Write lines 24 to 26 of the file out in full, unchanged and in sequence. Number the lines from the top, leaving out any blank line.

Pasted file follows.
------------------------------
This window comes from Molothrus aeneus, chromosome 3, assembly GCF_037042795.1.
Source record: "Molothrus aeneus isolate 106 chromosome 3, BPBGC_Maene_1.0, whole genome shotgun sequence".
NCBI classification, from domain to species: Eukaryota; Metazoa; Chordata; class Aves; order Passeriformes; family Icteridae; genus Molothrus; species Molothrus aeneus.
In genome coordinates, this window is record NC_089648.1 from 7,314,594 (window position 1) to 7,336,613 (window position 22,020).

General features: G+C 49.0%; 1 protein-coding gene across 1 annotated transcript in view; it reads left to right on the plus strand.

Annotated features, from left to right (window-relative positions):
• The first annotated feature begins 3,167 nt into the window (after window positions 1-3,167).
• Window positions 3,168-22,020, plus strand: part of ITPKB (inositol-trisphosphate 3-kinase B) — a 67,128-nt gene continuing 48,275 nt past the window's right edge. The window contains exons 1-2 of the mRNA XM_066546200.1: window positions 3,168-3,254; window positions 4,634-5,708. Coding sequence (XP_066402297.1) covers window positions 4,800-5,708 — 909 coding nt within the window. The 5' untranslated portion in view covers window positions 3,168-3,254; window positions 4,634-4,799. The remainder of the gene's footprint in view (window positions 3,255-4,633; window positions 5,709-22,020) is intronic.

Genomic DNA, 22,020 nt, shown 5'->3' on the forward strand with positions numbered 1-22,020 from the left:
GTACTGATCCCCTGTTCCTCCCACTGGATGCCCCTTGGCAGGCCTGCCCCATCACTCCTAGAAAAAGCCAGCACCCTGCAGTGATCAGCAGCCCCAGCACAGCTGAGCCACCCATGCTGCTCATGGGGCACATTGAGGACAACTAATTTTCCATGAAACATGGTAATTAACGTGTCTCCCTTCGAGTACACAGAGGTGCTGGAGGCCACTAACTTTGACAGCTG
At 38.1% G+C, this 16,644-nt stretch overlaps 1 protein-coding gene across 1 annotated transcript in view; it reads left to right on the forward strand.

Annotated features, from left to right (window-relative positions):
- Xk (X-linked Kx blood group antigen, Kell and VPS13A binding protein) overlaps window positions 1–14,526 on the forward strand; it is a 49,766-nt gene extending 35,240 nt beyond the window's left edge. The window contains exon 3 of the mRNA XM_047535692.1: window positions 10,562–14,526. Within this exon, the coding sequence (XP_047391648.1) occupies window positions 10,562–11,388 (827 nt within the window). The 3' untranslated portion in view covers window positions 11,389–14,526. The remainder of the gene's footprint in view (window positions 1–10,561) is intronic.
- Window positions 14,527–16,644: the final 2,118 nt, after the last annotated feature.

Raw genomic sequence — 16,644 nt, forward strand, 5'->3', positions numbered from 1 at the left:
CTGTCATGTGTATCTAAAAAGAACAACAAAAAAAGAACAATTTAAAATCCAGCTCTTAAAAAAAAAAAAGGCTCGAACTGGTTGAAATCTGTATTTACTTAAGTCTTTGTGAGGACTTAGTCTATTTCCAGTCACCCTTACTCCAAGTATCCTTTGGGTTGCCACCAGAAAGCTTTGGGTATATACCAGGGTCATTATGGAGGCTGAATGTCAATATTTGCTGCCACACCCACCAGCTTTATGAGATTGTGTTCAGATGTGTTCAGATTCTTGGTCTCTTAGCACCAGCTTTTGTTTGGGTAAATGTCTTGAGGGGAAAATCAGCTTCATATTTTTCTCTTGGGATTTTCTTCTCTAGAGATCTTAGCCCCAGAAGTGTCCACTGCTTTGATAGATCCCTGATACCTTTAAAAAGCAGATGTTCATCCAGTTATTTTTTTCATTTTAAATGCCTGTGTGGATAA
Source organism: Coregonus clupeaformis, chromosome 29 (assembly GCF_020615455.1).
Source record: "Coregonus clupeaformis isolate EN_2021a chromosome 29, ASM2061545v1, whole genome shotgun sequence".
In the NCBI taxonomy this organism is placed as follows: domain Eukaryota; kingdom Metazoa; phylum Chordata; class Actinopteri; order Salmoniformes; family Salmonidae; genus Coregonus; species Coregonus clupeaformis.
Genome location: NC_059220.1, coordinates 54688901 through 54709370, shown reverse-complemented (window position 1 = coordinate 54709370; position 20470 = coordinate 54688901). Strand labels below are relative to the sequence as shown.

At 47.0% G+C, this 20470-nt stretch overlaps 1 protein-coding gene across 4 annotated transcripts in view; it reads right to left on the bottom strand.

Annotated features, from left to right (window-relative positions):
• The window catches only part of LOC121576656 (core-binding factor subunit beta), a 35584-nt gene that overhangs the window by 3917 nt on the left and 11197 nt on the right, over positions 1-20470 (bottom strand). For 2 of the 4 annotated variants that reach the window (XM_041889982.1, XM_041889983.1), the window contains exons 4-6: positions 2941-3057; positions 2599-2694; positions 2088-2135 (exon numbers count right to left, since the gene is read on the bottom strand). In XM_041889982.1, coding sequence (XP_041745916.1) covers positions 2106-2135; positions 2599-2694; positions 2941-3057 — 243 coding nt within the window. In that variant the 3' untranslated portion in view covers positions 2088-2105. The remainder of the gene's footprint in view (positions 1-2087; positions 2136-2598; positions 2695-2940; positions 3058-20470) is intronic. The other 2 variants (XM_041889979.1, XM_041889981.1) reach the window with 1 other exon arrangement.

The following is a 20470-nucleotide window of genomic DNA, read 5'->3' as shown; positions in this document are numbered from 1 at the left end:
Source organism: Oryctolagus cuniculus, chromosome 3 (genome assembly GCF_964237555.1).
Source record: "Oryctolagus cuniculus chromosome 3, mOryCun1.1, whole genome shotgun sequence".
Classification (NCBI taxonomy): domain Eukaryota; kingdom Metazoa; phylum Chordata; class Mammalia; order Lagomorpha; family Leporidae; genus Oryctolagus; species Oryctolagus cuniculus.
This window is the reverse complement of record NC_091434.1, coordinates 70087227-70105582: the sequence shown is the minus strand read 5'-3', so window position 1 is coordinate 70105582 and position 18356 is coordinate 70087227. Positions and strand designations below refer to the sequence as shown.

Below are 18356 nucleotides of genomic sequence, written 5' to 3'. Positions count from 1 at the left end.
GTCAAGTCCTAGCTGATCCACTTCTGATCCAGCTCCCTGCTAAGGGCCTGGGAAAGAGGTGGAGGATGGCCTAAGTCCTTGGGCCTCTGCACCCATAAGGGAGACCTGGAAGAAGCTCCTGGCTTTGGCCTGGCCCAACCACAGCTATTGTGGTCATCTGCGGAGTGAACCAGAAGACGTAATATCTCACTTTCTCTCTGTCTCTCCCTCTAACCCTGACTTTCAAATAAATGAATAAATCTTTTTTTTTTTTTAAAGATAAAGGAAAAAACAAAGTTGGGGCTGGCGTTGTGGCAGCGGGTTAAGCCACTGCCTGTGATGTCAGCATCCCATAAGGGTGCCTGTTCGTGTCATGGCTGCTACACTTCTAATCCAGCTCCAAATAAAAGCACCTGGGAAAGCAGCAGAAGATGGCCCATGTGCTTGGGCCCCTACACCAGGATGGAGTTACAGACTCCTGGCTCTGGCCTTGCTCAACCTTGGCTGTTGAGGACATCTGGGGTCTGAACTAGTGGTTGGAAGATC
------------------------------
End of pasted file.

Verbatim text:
The following is a 20470-nucleotide window of genomic DNA, read 5'->3' as shown; positions in this document are numbered from 1 at the left end:
Source organism: Oryctolagus cuniculus, chromosome 3 (genome assembly GCF_964237555.1).
Source record: "Oryctolagus cuniculus chromosome 3, mOryCun1.1, whole genome shotgun sequence".